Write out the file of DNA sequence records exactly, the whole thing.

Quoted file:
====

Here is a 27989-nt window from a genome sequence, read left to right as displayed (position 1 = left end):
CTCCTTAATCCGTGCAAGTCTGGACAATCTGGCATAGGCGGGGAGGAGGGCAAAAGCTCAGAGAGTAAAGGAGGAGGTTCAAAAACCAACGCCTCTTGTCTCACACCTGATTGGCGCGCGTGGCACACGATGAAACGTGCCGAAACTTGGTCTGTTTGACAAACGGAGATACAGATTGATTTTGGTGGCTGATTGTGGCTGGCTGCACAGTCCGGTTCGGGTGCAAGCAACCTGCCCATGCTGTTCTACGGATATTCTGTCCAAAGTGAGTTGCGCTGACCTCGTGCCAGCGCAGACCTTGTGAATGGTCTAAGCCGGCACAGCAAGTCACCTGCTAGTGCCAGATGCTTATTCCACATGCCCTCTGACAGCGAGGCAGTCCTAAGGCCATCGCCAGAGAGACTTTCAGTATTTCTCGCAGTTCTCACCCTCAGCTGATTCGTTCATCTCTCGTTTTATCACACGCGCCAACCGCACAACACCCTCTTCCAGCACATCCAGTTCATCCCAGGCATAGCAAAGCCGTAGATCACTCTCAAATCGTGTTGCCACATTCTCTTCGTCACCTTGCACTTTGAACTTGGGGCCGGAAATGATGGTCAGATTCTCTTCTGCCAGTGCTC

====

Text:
Here is a 27989-nt window from a genome sequence, read left to right as displayed (position 1 = left end):
CTCCTTAATCCGTGCAAGTCTGGACAATCTGGCATAGGCGGGGAGGAGGGCAAAAGCTCAGAGAGTAAAGGAGGAGGTTCAAAAACCAACGCCTCTTGTCTCACACCTGATTGGCGCGCGTGGCACACGATGAAACGTGCCGAAACTTGGTCTGTTTGACAAACGGAGATACAGATTGATTTTGGTGGCTGATTGTGGCTGGCTGCACAGTCCGGTTCGGGTGCAAGCAACCTGCCCATGCTGTTCTACGGATATTCTGTCCAAAGTGAGTTGCGCTGACCTCGTGCCAGCGCAGACCTTGTGAATGGTCTAAGCCGGCACAGCAAGTCACCTGCTAGTGCCAGATGCTTATTCCACATGCCCTCTGACAGCGAGGCAGTCCTAAGGCCATCGCCAGAGAGACTTTCAGTATTTCTCGCAGTTCTCACCCTCAGCTGATTCGTTCATCTCTCGTTTTATCACACGCGCCAACCGCACAACACCCTCTTCCAGCACATCCAGTTCATCCCAGGCATAGCAAAGCCGTAGATCACTCTCAAATCGTGTTGCCACATTCTCTTCGTCACCTTGCACTTTGAACTTGGGGCCGGAAATGATGGTCAGATTCTCTTCTGCCAGTGCTC